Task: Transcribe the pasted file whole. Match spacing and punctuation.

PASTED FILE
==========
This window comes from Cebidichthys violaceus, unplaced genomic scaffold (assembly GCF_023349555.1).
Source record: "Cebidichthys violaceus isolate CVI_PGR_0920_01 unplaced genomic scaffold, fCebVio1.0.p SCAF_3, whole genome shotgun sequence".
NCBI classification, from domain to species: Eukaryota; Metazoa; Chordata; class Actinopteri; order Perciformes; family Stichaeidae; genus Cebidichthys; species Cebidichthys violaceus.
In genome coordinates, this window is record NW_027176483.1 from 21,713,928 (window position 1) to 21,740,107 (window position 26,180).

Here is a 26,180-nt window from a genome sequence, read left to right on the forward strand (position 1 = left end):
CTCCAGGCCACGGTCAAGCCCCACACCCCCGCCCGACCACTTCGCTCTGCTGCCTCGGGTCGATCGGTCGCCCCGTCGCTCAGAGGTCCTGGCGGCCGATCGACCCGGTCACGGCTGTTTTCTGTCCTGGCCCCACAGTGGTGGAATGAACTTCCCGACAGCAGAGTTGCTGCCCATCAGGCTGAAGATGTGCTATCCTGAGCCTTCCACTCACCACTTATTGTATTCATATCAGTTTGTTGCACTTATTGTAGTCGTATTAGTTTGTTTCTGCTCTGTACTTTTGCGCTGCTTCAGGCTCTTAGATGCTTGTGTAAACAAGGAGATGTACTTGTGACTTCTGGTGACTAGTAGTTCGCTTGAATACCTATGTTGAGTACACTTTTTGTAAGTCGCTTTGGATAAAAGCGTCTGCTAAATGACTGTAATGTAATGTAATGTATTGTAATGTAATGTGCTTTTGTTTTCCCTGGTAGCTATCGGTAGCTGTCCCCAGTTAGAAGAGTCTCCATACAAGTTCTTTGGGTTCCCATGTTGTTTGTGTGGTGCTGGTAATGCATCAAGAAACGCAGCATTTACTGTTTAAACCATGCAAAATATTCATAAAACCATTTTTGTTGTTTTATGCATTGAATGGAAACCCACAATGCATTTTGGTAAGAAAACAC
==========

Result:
This window comes from Cebidichthys violaceus, unplaced genomic scaffold (assembly GCF_023349555.1).
Source record: "Cebidichthys violaceus isolate CVI_PGR_0920_01 unplaced genomic scaffold, fCebVio1.0.p SCAF_3, whole genome shotgun sequence".
NCBI classification, from domain to species: Eukaryota; Metazoa; Chordata; class Actinopteri; order Perciformes; family Stichaeidae; genus Cebidichthys; species Cebidichthys violaceus.
In genome coordinates, this window is record NW_027176483.1 from 21,713,928 (window position 1) to 21,740,107 (window position 26,180).

Here is a 26,180-nt window from a genome sequence, read left to right on the forward strand (position 1 = left end):
CTCCAGGCCACGGTCAAGCCCCACACCCCCGCCCGACCACTTCGCTCTGCTGCCTCGGGTCGATCGGTCGCCCCGTCGCTCAGAGGTCCTGGCGGCCGATCGACCCGGTCACGGCTGTTTTCTGTCCTGGCCCCACAGTGGTGGAATGAACTTCCCGACAGCAGAGTTGCTGCCCATCAGGCTGAAGATGTGCTATCCTGAGCCTTCCACTCACCACTTATTGTATTCATATCAGTTTGTTGCACTTATTGTAGTCGTATTAGTTTGTTTCTGCTCTGTACTTTTGCGCTGCTTCAGGCTCTTAGATGCTTGTGTAAACAAGGAGATGTACTTGTGACTTCTGGTGACTAGTAGTTCGCTTGAATACCTATGTTGAGTACACTTTTTGTAAGTCGCTTTGGATAAAAGCGTCTGCTAAATGACTGTAATGTAATGTAATGTATTGTAATGTAATGTGCTTTTGTTTTCCCTGGTAGCTATCGGTAGCTGTCCCCAGTTAGAAGAGTCTCCATACAAGTTCTTTGGGTTCCCATGTTGTTTGTGTGGTGCTGGTAATGCATCAAGAAACGCAGCATTTACTGTTTAAACCATGCAAAATATTCATAAAACCATTTTTGTTGTTTTATGCATTGAATGGAAACCCACAATGCATTTTGGTAAGAAAACAC